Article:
Re: Good Afternoon for Democracy

From: Charlie Strauss <cems_at_earthlink_dot_net>
Date: Wed Apr 18 2007 - 10:10:33 CDT

Alan thanks so much.
What happens in California sets the tone for the nation. Few states
are large enough that the vendors can't afford to walk away and not
do business. If someday CA forces open source then we all benefit.

On Apr 17, 2007, at 11:48 PM, Alan Dechert wrote:

> Most of you are on the OVC announcements list, but just in case,
> and for
> posterity, here is what I wrote today:
> _______________
> Dear Friends of Open Voting:
> I wrote that this was a good afternoon for democracy. Actually,
> maybe it
> was a GREAT day! Our efforts to bring about transparency in the vote
> counting process were successful on two fronts -- San Francisco and
> Sacramento. AB 852 won the vote 5-2 in the Assembly elections
> committee.
> The San Francisco Board of Supervisors voted against buying a new
> Sequoia
> (with DRE) voting system, and decided to stay with the existing
> optical scan
> system with the AutoMARK ballot marking device.
> I was in the Capitol Building all afternoon. I testified for AB
> 852, using
> my Diebold voting machine as a prop. "See the InfraRed port? This
> machine
> is capable of communicating with a laptop across the room. Do you
> want to
> vote on a machine like this? This machine was certified but all
> the testing
> is a big secret." I had a lot of ammunition -- didn't need half of
> it.
> Assemblymember Krekorian said that Secretary of State Debra Bowen
> supports
> the principles behind AB 852. This is a little short of official
> endorsement, but what a difference a year makes. Last year,
> Secretary of
> State McPherson fought our bill (AB 2097 carried by the Jackie
> Goldberg --
> the great, but termed-out Jackie Goldberg) all the way.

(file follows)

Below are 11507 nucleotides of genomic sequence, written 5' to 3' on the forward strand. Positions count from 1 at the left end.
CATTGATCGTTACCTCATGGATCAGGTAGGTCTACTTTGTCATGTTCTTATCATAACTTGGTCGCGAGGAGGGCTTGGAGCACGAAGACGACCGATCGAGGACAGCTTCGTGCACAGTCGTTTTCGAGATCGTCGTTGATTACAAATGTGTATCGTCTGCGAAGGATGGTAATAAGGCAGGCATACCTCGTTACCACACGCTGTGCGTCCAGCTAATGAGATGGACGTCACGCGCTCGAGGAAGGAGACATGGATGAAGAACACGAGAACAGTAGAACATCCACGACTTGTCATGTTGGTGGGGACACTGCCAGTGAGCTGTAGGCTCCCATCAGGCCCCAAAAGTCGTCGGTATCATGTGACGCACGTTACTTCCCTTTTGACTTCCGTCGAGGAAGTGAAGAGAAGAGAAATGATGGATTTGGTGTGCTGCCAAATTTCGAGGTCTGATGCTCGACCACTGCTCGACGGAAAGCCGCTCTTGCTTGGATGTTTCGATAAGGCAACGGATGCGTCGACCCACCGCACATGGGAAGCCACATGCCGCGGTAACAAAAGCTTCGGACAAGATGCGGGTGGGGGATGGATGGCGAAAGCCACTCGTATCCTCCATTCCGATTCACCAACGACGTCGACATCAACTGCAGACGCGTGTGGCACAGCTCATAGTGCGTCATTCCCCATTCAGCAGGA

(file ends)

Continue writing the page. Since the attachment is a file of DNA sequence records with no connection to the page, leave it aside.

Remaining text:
> Then all the Microsoft shills showed up to testify against the
> bill. No one
> said, "I work for Microsoft," but they may as well have had "Microsoft
> shill" tattooed on their foreheads. It was appalling. Their
> testimony was
> appalling. "This will hurt business. This will stifle innovation is
> election technology. This will make the voting system unsafe."
> Guess what? We don't conduct elections to create profit centers for
> business; we don't need innovative vote counting methods; computer
> code must
> stand up to scrutiny in order to be secure. That's the truth.
> Today, the
> truth prevailed. The truth doesn't always prevail, but today it
> did in
> Sacramento.
> Last year, our bill was held in the Appropriations committee. This is
> another big difference. Mark Leno, one of our co-authors on AB
> 2097, is now
> chair of this committee. Before I knew this, I had already relaxed
> the
> schedule for disclosure so it would not run into the problems we
> had last
> year in this committee. We have a much better chance this year in
> Appropriations. Assuming success there, we'll go to a floor vote
> in late
> May, then on to the Senate.
> The actions of the San Francisco Board of Supervisors (SF BoS)
> today may
> have been even more significant. You may remember that the SF BoS
> said they
> wouldn't approve the Sequoia contract without language in the contract
> requiring full public disclosure of their technology.
> 2007/0131.html
> We are working on getting "open source," or, at least, public
> disclosure to
> be part of any contract for a voting system with the City of San
> Francisco.
> This could have an impact before our proposed state law would take
> effect.
> Thank you again for your support. I don't think there is anything
> important
> I can do by myself. Success for all of these accomplishments is
> due to our
> supporters.
> Alan Dechert
> _______________________________________________
> OVC-discuss mailing list

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Received on Mon Apr 30 23:17:08 2007

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